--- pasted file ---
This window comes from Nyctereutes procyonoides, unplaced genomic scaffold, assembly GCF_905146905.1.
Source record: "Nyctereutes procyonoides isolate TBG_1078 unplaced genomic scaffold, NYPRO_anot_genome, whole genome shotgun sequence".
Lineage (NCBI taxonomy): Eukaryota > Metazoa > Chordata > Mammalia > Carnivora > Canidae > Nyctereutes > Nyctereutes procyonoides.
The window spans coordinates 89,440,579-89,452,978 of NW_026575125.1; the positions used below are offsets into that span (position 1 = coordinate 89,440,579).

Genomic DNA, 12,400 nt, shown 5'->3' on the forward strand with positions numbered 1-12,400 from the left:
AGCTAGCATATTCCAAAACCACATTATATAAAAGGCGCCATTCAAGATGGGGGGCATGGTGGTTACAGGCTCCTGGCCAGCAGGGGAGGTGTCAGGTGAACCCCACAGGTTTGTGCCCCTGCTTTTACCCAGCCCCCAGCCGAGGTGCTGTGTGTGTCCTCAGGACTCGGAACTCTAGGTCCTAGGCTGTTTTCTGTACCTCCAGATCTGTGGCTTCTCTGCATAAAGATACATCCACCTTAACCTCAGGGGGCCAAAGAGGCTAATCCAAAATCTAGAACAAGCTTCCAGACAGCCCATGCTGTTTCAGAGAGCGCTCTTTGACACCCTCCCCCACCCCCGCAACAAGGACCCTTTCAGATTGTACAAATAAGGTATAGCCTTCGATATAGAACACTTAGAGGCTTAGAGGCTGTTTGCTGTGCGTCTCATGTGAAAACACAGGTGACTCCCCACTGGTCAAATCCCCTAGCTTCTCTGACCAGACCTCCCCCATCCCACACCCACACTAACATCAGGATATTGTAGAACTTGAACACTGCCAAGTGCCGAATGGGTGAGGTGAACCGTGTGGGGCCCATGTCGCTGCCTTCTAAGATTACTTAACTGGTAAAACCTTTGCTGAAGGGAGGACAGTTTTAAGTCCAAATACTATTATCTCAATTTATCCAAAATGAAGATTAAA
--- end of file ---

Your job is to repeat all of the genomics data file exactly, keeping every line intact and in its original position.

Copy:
This window comes from Nyctereutes procyonoides, unplaced genomic scaffold, assembly GCF_905146905.1.
Source record: "Nyctereutes procyonoides isolate TBG_1078 unplaced genomic scaffold, NYPRO_anot_genome, whole genome shotgun sequence".
Lineage (NCBI taxonomy): Eukaryota > Metazoa > Chordata > Mammalia > Carnivora > Canidae > Nyctereutes > Nyctereutes procyonoides.
The window spans coordinates 89,440,579-89,452,978 of NW_026575125.1; the positions used below are offsets into that span (position 1 = coordinate 89,440,579).

Genomic DNA, 12,400 nt, shown 5'->3' on the forward strand with positions numbered 1-12,400 from the left:
AGCTAGCATATTCCAAAACCACATTATATAAAAGGCGCCATTCAAGATGGGGGGCATGGTGGTTACAGGCTCCTGGCCAGCAGGGGAGGTGTCAGGTGAACCCCACAGGTTTGTGCCCCTGCTTTTACCCAGCCCCCAGCCGAGGTGCTGTGTGTGTCCTCAGGACTCGGAACTCTAGGTCCTAGGCTGTTTTCTGTACCTCCAGATCTGTGGCTTCTCTGCATAAAGATACATCCACCTTAACCTCAGGGGGCCAAAGAGGCTAATCCAAAATCTAGAACAAGCTTCCAGACAGCCCATGCTGTTTCAGAGAGCGCTCTTTGACACCCTCCCCCACCCCCGCAACAAGGACCCTTTCAGATTGTACAAATAAGGTATAGCCTTCGATATAGAACACTTAGAGGCTTAGAGGCTGTTTGCTGTGCGTCTCATGTGAAAACACAGGTGACTCCCCACTGGTCAAATCCCCTAGCTTCTCTGACCAGACCTCCCCCATCCCACACCCACACTAACATCAGGATATTGTAGAACTTGAACACTGCCAAGTGCCGAATGGGTGAGGTGAACCGTGTGGGGCCCATGTCGCTGCCTTCTAAGATTACTTAACTGGTAAAACCTTTGCTGAAGGGAGGACAGTTTTAAGTCCAAATACTATTATCTCAATTTATCCAAAATGAAGATTAAA